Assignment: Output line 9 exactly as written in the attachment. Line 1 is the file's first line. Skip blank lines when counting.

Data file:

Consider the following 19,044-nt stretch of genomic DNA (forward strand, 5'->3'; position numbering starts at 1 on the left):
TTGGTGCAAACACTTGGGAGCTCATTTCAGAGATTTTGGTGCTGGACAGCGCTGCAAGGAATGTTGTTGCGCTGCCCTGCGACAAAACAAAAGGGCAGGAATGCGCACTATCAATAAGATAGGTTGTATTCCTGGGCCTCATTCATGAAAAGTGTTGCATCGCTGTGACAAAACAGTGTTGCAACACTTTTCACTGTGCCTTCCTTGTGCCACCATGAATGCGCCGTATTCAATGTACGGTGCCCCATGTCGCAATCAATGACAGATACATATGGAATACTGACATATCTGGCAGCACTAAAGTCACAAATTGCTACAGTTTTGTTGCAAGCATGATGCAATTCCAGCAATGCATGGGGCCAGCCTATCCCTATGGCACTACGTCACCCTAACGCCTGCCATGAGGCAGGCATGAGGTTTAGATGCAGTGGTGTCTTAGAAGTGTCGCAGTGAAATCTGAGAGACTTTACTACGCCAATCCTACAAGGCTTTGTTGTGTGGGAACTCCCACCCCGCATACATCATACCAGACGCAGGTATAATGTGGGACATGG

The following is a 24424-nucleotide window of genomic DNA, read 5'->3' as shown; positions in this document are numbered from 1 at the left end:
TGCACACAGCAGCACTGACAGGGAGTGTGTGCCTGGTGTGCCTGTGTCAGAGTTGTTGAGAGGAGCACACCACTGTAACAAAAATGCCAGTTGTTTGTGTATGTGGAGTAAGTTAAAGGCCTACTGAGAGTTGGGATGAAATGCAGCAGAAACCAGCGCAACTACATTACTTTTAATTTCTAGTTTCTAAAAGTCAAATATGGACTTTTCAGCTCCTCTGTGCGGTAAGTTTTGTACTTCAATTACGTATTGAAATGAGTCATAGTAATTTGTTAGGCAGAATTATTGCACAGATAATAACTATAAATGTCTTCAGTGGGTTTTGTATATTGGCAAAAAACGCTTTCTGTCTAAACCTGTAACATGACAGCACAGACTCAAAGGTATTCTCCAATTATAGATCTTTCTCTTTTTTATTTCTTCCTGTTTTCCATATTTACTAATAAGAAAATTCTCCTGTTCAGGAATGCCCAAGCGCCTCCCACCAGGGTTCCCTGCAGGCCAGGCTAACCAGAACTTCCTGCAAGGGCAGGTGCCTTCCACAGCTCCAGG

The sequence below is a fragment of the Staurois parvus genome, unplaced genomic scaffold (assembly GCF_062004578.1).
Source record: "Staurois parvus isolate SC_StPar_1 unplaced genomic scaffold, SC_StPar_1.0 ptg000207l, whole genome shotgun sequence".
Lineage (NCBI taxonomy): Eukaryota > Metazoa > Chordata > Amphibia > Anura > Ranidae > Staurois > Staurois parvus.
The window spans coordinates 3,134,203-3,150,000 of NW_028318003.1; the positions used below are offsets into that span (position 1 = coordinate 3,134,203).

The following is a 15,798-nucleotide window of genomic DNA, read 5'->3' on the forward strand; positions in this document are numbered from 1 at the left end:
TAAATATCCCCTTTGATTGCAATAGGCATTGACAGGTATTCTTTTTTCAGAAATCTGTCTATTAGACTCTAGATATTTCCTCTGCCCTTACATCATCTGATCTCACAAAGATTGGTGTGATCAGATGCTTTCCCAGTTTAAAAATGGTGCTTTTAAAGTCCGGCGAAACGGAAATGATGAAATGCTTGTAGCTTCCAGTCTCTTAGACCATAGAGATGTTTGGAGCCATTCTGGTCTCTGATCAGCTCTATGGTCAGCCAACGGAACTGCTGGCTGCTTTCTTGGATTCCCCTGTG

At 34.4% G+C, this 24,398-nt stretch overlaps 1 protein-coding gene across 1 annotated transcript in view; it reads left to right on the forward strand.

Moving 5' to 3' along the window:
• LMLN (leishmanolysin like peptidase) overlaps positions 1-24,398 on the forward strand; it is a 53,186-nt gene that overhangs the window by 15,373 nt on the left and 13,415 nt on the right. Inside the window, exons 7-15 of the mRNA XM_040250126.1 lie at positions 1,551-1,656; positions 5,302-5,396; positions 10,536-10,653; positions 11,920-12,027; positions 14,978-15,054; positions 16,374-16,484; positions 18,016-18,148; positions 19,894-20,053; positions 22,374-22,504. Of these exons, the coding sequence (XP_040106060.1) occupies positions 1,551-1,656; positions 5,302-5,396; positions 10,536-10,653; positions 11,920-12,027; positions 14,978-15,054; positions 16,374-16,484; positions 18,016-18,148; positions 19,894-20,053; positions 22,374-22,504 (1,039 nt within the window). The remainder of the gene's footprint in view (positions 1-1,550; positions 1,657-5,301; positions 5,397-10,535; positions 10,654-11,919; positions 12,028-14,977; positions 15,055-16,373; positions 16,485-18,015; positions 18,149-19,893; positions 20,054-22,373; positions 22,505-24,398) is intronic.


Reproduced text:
The following is a 15,798-nucleotide window of genomic DNA, read 5'->3' on the forward strand; positions in this document are numbered from 1 at the left end: